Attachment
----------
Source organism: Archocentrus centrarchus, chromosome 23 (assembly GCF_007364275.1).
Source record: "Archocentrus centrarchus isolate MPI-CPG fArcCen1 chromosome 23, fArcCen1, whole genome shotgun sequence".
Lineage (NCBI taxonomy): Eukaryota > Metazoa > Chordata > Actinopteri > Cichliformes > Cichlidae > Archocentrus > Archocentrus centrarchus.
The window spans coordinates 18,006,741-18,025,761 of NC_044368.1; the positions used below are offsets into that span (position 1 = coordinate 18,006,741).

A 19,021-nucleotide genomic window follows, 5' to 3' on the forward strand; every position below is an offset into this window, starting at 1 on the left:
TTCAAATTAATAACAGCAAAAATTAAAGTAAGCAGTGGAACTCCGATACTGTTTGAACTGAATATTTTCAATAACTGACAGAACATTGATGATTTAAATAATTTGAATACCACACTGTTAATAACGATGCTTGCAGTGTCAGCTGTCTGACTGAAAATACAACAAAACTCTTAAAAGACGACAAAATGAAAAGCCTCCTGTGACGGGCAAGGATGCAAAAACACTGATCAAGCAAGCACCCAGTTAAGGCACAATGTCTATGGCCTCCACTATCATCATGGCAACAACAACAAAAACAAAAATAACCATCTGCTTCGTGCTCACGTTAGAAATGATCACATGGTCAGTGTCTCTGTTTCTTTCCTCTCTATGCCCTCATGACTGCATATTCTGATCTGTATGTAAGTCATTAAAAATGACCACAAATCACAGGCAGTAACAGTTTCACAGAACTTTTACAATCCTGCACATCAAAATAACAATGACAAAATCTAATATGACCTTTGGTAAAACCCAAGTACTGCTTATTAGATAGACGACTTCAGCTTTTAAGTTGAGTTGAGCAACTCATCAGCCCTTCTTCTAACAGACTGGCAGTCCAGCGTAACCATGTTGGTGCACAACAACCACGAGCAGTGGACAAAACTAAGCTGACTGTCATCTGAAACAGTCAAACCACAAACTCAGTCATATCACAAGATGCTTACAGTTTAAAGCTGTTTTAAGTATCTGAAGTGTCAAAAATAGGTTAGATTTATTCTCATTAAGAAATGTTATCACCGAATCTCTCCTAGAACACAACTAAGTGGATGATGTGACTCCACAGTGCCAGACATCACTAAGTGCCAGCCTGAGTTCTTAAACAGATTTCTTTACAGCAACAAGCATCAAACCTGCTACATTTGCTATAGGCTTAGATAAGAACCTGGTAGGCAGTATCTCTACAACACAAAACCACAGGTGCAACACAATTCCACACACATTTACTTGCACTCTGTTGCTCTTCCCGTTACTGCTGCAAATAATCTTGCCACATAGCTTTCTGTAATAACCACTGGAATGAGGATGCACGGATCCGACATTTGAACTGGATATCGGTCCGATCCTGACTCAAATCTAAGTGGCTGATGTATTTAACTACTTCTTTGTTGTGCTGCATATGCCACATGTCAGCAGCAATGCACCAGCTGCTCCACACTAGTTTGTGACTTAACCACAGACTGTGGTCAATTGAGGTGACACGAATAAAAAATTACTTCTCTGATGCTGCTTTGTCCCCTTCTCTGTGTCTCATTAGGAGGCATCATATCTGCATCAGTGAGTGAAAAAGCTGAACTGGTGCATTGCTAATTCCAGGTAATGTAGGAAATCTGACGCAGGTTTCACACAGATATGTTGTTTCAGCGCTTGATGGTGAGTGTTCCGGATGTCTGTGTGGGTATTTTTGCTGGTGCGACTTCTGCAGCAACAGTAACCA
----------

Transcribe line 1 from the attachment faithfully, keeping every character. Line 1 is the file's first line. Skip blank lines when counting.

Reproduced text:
Source organism: Archocentrus centrarchus, chromosome 23 (assembly GCF_007364275.1).